Marsden Estate bears the name of the area's first viniculturist, and it's appropriately prominent. Marsden's Black Rocks Chardonnay has won numerous gold medals, and its Pinot Gris is worth a taste. Marsden's main red is Syrah, but Pinotage and Cabernet Merlot are also important, and the Chambourcin is gaining ground. Marsden also produces a port.

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Okahu Estate's Chardonnay is notable, and Okahu's Kaz Shiraz, a Syrah, won the first gold medal ever given to a Northland wine. Like many Syrahs of New Zealand, it contains notes of berries and pepper.

Cottle Hill produces a variety of reds and whites, including some unusual flavors. Among the standouts are Pinot Noir, Pinot Noir Rose, Merlot, the blend Pheasant's Walk, the Muscat Bay Breeze, Chardonnay and Sauvignon Blanc. Other favorites include a tawny port, a rare white port and a Federweisser, a young wine for Easter (which is an autumn holiday in the southern hemisphere).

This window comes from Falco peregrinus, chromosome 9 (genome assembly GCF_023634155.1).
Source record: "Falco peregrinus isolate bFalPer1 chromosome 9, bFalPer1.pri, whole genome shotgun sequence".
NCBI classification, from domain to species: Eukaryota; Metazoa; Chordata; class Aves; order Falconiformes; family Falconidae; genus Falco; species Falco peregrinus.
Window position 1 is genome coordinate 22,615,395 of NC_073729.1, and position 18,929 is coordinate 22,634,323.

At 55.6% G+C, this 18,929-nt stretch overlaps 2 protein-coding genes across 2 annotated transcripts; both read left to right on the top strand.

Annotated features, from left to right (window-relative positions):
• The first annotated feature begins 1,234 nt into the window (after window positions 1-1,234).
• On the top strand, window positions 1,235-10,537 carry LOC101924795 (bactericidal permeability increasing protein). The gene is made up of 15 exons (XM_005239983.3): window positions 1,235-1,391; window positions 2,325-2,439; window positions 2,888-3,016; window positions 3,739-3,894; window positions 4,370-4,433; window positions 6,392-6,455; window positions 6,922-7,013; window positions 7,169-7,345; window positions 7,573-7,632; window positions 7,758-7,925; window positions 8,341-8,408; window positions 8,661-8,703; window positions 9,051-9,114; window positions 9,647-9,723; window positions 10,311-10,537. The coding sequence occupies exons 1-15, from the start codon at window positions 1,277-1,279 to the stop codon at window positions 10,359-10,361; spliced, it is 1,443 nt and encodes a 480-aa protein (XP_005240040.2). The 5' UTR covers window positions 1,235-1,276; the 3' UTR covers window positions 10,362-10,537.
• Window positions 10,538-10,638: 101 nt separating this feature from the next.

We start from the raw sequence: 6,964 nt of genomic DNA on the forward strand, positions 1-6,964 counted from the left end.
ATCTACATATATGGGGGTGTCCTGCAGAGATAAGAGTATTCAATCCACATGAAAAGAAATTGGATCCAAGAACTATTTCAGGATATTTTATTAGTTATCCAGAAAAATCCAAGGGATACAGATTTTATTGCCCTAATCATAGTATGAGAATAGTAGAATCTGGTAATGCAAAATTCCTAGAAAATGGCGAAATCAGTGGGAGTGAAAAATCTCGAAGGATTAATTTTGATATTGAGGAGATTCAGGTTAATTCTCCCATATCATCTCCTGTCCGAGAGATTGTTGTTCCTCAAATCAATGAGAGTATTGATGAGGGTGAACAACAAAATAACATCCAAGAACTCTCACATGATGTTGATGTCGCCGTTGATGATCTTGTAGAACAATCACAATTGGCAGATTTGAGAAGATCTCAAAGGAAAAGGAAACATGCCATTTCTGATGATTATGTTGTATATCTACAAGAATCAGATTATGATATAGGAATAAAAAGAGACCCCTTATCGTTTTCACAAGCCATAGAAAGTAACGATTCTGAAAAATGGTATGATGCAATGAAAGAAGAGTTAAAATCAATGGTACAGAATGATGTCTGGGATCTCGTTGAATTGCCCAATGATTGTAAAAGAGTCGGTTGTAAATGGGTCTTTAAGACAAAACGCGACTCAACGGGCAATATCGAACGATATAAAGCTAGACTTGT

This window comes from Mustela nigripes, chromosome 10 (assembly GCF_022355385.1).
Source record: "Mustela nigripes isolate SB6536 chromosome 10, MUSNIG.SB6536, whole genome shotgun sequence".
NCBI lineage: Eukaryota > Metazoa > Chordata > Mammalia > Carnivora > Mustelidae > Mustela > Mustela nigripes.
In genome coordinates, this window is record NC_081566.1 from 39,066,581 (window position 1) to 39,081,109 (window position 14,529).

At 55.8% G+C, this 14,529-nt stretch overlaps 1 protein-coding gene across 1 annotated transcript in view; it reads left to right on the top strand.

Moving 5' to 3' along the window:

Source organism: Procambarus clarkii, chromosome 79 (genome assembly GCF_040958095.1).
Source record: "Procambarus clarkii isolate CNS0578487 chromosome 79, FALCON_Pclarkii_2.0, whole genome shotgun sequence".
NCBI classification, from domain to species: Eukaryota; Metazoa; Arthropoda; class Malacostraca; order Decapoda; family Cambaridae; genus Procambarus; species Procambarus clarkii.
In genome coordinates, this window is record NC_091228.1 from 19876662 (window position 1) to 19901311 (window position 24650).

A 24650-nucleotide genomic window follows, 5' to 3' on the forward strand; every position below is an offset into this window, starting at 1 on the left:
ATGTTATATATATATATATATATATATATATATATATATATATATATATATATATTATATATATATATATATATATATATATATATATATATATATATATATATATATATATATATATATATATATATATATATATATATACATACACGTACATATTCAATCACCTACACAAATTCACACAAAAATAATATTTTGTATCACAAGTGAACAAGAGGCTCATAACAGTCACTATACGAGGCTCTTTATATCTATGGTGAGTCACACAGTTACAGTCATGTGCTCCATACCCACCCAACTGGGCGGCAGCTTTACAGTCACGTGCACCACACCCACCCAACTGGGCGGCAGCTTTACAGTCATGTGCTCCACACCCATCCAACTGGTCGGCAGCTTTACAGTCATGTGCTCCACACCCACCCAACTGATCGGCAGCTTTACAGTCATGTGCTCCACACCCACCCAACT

Karikari (formerly Carrington) Estate offers Bordeaux-style reds as well as Syrah, Viogner, Pinotage and Chardonnay. Karikari maintains several labels, some of which import grapes from other estates. The Silver Bay and Carricon labels use some grapes from elsewhere in New Zealand, but the Karikari label keeps it local.

Omata Estate is known for its Syrah, but it also produces a Merlot, a Chardonnay and a dessert Chardonnay. Northland Wine Company produces Rhone styles, particularly Syrah and Viogner. The Chambourcin from Ake Ake, the youngest vineyard in Northland, also deserves a mention. Ake Ake has been around only since 2006 -- this is an up-and-comer to watch.

In New Zealand, the tradition of the hongi -- a Maori greeting exchanged by pressing noses together -- is still alive and well. But why not give your nose a full workout? Come tour the wineries of Northland.

To learn more, visit the links on the next page.

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Sources